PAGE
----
In 1999, the King Baudouin Foundation came into the possession of two pieces of silver that had belonged to Peter Paul Rubens and had been part of the heritage of his family’s descendants for almost four centuries. It is thanks to the generosity of two sponsors, Sir Pierre Bauchau and his wife, who acquired the objects at auction in Monaco with a view to donating them to the King Baudouin Foundation, that these masterpieces are now part of our cultural heritage. The pieces have been returned to their place of origin, the Rubens House in Antwerp.
A masterpiece of Antwerp silverware
This monumental ensemble comprises a large basin and an ewer, incised by Théodore I de Rasiers. Placed on a dresser among other fine pieces, they attract the onlooker’s attention due to their iconography and remarkable repoussé and chasing. This is why these works of art are considered as being masterpieces of 17th century Antwerp silverware.
A renowned artist
Théodore I de Rasiers came from a famous family of silversmiths. His reputation spread as far afield as the Court of England, particularly for the chased panels he made as veneers for furniture. His name even featured in Iconographie, a compendium of engravings representing famous artists, scholars and statesmen.
Close to Rubens
Examination of the iconography and style of this ensemble has shown that it is not impossible that Rubens participated in making the work. The fountain represented on the basin is very likely a copy of the one in the house of Rubens. The artist was also interested by the themes used to decorate these pieces of silver: the Triumph of Venus (on the ewer) and Suzanna and the Elders (on the basin). However, it is rather unlikely that Rubens himself would have designed the study for this impressive work of art.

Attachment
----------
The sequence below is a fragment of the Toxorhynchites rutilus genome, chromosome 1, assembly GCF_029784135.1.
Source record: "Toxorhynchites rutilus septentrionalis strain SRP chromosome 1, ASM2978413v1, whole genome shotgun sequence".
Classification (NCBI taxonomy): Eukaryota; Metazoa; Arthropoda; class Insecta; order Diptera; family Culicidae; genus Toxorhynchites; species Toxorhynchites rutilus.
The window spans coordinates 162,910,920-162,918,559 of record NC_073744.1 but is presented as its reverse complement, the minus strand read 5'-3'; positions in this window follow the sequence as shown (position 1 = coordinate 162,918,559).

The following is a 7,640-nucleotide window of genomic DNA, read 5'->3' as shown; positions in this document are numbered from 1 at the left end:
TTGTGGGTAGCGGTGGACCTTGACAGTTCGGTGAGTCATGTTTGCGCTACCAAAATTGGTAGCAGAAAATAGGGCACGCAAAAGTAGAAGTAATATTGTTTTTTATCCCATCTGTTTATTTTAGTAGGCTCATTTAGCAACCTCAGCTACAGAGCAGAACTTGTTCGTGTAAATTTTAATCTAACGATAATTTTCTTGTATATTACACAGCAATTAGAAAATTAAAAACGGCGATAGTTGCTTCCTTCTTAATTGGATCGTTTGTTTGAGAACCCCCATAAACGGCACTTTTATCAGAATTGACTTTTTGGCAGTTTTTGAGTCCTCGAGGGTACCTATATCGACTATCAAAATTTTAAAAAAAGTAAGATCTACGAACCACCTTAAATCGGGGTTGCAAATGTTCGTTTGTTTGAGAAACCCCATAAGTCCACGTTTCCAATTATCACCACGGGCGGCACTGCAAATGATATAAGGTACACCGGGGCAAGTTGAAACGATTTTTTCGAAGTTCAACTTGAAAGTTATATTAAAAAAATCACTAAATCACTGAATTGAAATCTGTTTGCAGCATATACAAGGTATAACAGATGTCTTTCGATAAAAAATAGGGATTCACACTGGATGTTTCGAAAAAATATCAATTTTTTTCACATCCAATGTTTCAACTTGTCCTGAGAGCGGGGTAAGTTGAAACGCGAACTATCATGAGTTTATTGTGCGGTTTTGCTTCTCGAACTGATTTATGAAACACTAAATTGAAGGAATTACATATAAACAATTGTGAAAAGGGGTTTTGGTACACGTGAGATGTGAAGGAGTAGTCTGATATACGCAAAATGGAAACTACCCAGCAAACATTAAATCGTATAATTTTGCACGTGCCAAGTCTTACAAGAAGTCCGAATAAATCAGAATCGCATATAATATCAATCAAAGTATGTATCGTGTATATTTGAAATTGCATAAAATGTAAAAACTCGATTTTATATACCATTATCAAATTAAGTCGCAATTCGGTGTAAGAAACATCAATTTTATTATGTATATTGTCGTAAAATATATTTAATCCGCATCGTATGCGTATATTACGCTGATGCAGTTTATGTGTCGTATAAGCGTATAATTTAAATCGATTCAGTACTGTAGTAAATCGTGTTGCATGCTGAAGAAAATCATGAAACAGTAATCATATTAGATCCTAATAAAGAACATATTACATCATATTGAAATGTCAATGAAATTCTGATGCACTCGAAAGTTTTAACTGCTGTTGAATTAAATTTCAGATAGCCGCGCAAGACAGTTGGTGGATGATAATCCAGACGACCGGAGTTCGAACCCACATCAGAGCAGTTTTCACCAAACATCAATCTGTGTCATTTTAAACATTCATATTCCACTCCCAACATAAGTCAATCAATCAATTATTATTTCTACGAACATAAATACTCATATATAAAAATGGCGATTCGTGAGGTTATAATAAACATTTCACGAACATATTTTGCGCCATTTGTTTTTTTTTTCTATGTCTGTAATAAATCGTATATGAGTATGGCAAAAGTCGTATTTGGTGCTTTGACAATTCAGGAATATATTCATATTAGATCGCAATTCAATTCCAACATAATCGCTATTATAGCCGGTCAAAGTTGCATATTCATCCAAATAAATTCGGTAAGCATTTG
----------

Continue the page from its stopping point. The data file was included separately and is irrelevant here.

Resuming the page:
The handle of the ewer takes the form of a triton holding a sea serpent above its head. Zephyrs, masques, grotesques, satyrs, putti, foliage, boss beading and leaves decorate the other parts of the recipient. The frieze on the belly shows at the sides of the god of the River and tritons, two scenes of the Triumph of Venus: her birth and her coronation on a Cyprus beach by the Three Graces. These themes from Classical Antiquity evoke the water in the ewer. The motifs and the theme on the frieze also refer to antiquity and are characteristic of the Renaissance.
An episode from the Old Testament is represented on the basin: Suzanne tormented by the Elders. Suzanne and the Elders are in a garden from which, to the left, rises a fountain. The wide edge of the basin illustrates the four elements, separated by Amathea the goat, a coat of arms bearing a monogram, a triton and a nereid. In Antiquity, Suzanne traditionally symbolized chastity and redemption, but during the Renaissance, the story provided a pretext for artists to paint the female nude. The emphasis is therefore placed on the Elders’ attempts to undress Suzanne. The composition of the scene is undoubtedly reminiscent of some of Rubens’s drawings as he used this theme on numerous occasions. The fountain is given curiously important prominence.